5. #5
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    It would depend on the type of orchid. Some require more light than others.

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    Quote Originally Posted by raybark View Post
    I'll agree with Jim, but keep in mind that even though the sun is lower in the sky, so its rays can get in the windows easier, the light has had to pass though a lot more atmosphere, so is a lot less intense in the winter.

    You basically have two options - realize that the plants are going to do far less growing with less light intensity, and adjust your culture accordingly, or add some supplemental light. As you're already doing that, personally I'd put the lights on a timer, staying on for about 14 hours a day all winter - maybe even all year.
    I am new to orchids and this is my first winter season growing them. So my question below is a totally serious question.

    I read that too long of light (how long the plants are lit each day cycle) in the winter can affect the blooming cycle. I'm hearing <10 hrs during the winter.

    Is that not a concern?

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    citywildcat is offline Senior Member
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    Jim, If I left my supplemental lighting on all year round, I would have some seriously burned orchids as I have both an eastern window and Southwest window as well. I am looking for some shade cloth so I am ready for next summer :-( (in late September even, my Vandofinetia got leaf burn/MY fault. About five years ago I had a small fruit tree on my kitchen table that actually bore fruit.). But I am getting more lighting for these winter months!

  8. #8
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    Quote Originally Posted by 78Terp View Post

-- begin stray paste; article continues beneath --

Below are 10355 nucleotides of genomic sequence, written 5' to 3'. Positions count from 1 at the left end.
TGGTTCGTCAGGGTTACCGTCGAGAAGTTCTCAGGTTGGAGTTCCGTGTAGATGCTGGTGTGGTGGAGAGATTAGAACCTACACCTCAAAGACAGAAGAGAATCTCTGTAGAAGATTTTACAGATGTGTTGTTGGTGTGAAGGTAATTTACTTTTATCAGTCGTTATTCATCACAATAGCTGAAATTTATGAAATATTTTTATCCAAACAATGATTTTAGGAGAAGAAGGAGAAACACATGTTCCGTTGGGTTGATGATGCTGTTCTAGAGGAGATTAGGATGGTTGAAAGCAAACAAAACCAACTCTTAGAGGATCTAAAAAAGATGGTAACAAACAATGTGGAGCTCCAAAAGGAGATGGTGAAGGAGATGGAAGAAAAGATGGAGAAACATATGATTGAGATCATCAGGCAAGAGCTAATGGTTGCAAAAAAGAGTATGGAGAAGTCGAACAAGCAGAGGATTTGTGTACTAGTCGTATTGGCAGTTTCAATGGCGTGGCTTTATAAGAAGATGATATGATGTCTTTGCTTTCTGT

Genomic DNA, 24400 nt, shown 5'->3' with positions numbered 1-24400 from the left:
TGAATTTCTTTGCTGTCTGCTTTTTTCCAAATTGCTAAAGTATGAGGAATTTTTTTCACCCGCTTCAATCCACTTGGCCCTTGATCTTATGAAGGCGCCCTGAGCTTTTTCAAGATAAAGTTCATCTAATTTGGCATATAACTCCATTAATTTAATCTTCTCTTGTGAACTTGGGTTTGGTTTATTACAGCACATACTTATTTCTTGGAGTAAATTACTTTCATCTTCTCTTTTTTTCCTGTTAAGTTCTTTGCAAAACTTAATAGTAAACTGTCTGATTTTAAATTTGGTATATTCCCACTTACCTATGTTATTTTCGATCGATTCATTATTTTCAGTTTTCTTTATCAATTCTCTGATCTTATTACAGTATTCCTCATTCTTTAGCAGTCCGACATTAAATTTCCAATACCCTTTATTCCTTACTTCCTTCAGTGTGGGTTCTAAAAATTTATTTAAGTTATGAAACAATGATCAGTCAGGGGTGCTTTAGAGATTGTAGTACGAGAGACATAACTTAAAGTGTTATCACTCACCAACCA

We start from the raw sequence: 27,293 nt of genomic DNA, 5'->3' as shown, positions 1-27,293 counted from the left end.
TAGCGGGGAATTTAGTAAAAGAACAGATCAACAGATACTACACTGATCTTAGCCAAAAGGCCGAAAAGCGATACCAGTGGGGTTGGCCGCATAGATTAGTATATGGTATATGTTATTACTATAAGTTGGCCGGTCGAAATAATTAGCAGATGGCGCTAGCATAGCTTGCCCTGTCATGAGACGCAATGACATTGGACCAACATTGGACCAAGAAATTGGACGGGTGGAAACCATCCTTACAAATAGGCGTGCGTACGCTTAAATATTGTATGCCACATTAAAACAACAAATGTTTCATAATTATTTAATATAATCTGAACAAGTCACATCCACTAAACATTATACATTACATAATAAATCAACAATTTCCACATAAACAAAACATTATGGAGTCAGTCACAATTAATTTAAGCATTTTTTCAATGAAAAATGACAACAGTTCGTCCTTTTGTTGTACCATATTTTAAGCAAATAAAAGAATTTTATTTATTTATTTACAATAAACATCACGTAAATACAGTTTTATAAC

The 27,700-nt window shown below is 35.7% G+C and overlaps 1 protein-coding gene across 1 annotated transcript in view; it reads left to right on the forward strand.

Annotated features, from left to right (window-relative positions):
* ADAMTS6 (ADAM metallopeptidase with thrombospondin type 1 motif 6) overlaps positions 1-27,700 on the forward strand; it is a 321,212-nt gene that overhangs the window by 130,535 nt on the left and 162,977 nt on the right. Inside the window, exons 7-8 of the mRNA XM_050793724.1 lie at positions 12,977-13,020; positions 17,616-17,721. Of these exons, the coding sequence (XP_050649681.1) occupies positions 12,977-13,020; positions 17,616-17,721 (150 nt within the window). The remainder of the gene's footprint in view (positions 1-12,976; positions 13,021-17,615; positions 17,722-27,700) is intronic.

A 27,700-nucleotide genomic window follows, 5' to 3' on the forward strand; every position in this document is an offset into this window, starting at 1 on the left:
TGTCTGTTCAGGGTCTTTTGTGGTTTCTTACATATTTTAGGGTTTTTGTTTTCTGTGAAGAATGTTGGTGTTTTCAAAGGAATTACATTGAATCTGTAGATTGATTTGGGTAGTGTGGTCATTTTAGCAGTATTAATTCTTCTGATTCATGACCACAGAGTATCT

I am new to orchids and this is my first winter season growing them. So my question below is a totally serious question.

    I read that too long of light (how long the plants are lit each day cycle) in the winter can affect the blooming cycle. I'm hearing <10 hrs during the winter.

    Is that not a concern?
    That can be a concern, but day length is more likely to be important to species orchids than hybrids.

  9. #9
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    well......... i would just like to toss out the idea of 'learning what you can give your orchids, and buying orchids that like it' as a practice. let your growing area's weather pattern be your guide to get orchids that like it where you are. you will get more blooms, and more enjoyment of the hobby. otherwise you will need to invest in some kind of life support system, like green houses, heaters, coolers, grow lights etc. i try to go the low tech route.

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    Quote Originally Posted by SeanHoutman View Post
    That can be a concern, but day length is more likely to be important to species orchids than hybrids.
    Sorry, but I have to jump on such a general statement, Sean.

    1) Not all species' blooming cycles react to changes in the photoperiod.
    2) Hybrids of those that do, will also do so.

    For example, I am not aware that any phalaenopsis species do, while many of the large, "classic" cattleya hybrids do.

    Orchids are such a diverse group of plants, that it is really tough to paint any aspect of growing them with a broad brush - I know every time I try, there is ALWAYS an exception, and with some digging, I often find that exception isn't as "exceptional" as I'd thought!